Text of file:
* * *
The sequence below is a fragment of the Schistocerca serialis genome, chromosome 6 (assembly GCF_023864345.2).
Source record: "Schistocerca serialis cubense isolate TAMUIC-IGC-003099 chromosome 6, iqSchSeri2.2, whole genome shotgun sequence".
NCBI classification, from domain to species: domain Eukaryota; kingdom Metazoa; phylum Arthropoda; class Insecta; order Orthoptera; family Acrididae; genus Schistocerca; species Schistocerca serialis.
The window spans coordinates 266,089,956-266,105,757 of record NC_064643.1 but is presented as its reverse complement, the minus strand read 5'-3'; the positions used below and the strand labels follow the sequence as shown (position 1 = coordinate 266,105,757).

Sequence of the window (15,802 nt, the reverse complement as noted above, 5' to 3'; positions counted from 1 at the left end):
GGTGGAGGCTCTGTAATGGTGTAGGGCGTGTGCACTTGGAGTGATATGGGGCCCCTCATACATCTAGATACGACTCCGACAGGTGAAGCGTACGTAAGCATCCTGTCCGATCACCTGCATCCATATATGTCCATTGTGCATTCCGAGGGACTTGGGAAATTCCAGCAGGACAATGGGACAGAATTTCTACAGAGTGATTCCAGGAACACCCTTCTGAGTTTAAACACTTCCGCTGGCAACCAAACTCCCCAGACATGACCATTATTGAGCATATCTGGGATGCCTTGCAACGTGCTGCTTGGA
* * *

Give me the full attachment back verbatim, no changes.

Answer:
The sequence below is a fragment of the Schistocerca serialis genome, chromosome 6 (assembly GCF_023864345.2).
Source record: "Schistocerca serialis cubense isolate TAMUIC-IGC-003099 chromosome 6, iqSchSeri2.2, whole genome shotgun sequence".
NCBI classification, from domain to species: domain Eukaryota; kingdom Metazoa; phylum Arthropoda; class Insecta; order Orthoptera; family Acrididae; genus Schistocerca; species Schistocerca serialis.
The window spans coordinates 266,089,956-266,105,757 of record NC_064643.1 but is presented as its reverse complement, the minus strand read 5'-3'; the positions used below and the strand labels follow the sequence as shown (position 1 = coordinate 266,105,757).

Sequence of the window (15,802 nt, the reverse complement as noted above, 5' to 3'; positions counted from 1 at the left end):
GGTGGAGGCTCTGTAATGGTGTAGGGCGTGTGCACTTGGAGTGATATGGGGCCCCTCATACATCTAGATACGACTCCGACAGGTGAAGCGTACGTAAGCATCCTGTCCGATCACCTGCATCCATATATGTCCATTGTGCATTCCGAGGGACTTGGGAAATTCCAGCAGGACAATGGGACAGAATTTCTACAGAGTGATTCCAGGAACACCCTTCTGAGTTTAAACACTTCCGCTGGCAACCAAACTCCCCAGACATGACCATTATTGAGCATATCTGGGATGCCTTGCAACGTGCTGCTTGGA